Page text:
Conflict is expected after details emerged of North Korea trying to transfer the shuttered Kaesong Industrial Complex (KIC) to Chinese companies. An intelligence official said on the 23rd, “Since summer last year, the North Korean authorities have been meeting Chinese enterprises in and around Dandong to try and attract them to the KIC.” The same source went on, “Last month, I met several people from Chinese enterprises who had returned from North Korea,” explaining, “A number of Chinese enterprises have visited the KIC a few times, and even made trial products there.” Analysis suggests that the Chinese businesses are already operating factories in Pyongyang and other regions of North Korea. This is the first time that information has suggested that Chinese enterprises have entered the Kaesong Industrial Complex. Recently, North Korea attracted criticism for trying to sell KIC products to South Korean and Chinese enterprises.

The source said, “When Chinese company officials hesitated over whether or not to invest, the North Koreans even promised to operate their section of the New Amnok River Bridge properly.” North Korea and China completed the New Amnok River Bridge (신압록강대교) back in 2014, but it has yet to be connected to the North Korean road network. A North Korea expert with a South Korean state policy research institute said, “North Korea put off construction over concerns about over-reliance on the Chinese economy,” adding, “Their promise to do the road construction was designed to show positive intent.” The source said that someone from Chinese customs had informed him, “[The bridge/road] will be completed this year.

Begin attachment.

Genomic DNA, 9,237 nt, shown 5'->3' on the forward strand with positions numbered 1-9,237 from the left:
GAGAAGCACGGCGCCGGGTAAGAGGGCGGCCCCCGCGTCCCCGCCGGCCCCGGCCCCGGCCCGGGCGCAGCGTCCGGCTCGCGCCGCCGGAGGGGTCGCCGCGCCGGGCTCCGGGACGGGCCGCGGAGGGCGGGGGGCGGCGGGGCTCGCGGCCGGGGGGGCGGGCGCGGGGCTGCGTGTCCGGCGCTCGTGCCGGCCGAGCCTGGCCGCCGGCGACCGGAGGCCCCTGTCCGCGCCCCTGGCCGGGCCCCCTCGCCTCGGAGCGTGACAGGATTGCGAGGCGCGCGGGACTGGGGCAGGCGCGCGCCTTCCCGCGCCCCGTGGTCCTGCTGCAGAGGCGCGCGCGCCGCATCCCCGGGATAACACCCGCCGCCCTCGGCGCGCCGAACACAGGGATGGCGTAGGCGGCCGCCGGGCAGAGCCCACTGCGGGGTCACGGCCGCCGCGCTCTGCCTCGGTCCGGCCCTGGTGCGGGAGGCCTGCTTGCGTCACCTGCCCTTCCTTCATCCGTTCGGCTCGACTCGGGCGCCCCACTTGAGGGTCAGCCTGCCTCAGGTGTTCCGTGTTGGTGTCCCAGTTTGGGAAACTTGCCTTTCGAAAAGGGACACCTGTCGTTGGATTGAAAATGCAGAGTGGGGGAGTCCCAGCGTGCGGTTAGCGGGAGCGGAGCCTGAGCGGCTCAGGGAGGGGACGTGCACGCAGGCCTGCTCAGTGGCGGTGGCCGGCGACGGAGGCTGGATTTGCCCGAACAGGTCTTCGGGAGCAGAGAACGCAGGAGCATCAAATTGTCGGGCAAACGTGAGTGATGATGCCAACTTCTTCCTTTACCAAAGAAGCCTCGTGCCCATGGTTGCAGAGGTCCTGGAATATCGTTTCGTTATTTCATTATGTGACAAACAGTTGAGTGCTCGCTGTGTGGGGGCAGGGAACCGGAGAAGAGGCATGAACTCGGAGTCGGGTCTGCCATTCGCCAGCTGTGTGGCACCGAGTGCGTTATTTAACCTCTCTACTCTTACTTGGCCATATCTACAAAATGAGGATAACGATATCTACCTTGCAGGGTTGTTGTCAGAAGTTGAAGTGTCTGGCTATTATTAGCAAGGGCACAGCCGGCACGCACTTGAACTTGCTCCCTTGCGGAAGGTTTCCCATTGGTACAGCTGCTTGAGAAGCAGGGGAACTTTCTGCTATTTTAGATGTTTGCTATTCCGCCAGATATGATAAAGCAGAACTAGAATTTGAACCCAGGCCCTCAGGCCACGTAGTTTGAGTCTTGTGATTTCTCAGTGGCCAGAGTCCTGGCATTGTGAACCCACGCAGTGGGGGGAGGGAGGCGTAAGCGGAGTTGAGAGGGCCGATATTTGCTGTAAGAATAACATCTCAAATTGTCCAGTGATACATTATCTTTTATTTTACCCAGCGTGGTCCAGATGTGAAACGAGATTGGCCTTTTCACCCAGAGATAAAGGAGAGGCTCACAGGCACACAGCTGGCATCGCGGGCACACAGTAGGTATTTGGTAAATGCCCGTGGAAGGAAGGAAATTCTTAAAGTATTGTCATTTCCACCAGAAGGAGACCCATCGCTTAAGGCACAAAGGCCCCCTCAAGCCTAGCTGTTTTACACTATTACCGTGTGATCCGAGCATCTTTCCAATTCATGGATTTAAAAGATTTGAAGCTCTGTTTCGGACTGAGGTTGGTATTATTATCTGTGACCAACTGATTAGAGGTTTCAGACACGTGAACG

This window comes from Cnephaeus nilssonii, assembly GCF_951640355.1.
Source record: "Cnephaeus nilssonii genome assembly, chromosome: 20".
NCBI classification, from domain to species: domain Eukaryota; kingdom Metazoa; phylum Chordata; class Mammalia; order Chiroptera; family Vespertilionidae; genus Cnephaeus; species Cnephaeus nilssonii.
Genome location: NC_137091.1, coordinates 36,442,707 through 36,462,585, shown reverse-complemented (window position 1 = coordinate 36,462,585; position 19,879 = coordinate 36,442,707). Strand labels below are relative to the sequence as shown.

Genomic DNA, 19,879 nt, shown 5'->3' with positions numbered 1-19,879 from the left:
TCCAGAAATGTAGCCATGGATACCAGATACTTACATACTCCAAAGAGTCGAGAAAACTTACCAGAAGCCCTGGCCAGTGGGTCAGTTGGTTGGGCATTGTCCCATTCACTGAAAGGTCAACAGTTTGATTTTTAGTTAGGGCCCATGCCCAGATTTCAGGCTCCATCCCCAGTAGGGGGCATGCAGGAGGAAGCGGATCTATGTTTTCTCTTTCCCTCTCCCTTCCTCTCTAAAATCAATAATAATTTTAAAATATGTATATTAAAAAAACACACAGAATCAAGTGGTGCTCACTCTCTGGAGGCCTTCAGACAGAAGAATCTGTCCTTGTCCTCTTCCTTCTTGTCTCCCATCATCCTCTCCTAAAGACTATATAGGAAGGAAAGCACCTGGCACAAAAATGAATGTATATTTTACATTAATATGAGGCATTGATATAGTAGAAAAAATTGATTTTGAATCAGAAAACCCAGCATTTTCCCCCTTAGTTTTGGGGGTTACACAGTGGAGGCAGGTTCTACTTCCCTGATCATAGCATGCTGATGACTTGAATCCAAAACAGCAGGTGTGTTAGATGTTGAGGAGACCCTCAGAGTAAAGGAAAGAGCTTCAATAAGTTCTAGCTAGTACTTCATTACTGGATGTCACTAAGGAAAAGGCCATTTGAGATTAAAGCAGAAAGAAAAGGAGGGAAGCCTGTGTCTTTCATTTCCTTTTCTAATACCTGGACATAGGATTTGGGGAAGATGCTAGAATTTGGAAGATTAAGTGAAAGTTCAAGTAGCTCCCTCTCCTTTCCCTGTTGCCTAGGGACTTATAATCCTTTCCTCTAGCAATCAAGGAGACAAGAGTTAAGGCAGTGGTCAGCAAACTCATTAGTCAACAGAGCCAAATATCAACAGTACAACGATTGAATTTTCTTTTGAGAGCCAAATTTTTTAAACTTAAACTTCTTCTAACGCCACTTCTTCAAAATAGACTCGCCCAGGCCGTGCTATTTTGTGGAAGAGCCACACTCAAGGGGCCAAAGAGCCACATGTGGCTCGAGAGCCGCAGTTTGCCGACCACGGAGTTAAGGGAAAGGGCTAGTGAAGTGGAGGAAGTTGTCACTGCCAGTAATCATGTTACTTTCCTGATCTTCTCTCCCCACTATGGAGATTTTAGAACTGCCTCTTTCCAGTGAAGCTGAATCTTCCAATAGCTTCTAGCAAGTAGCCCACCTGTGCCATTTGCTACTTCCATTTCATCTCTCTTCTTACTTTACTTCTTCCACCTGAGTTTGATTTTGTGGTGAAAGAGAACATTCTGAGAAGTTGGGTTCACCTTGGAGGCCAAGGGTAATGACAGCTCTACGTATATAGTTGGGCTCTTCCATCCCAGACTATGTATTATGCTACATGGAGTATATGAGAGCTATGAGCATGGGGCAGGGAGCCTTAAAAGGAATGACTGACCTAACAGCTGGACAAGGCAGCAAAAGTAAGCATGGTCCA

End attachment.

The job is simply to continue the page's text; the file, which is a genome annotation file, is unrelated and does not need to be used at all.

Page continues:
North Korea previously attempted to attract companies operating in China and Hong Kong to the Kaesong Industrial Complex. Cho Byung-hyun of IBK Economic Research Institute explained, “In 2013, Kim Yang-gon intervened in the issue personally,” adding, “The fact that North Korea is again trying to attract Chinese companies shows that they are still quite attached to the Kaesong Industrial Complex.” Conversely, a government official said, “In the end, does their urgency not show that sanctions against North Korea are effective?”

Source: Pak Yong-han, “[[Exclusive] North Korea, transferring closed Kaesong Industrial Complex to Chinese enterprises, entering complex and even manufacturing test products]” [[단독] 북한, 폐쇄된 개성공단 중국 기업에 넘기나, 공단에 들어가 시제품까지 만들어], Joongang Ilbo, February 24, 2017. Translation by Christopher Green.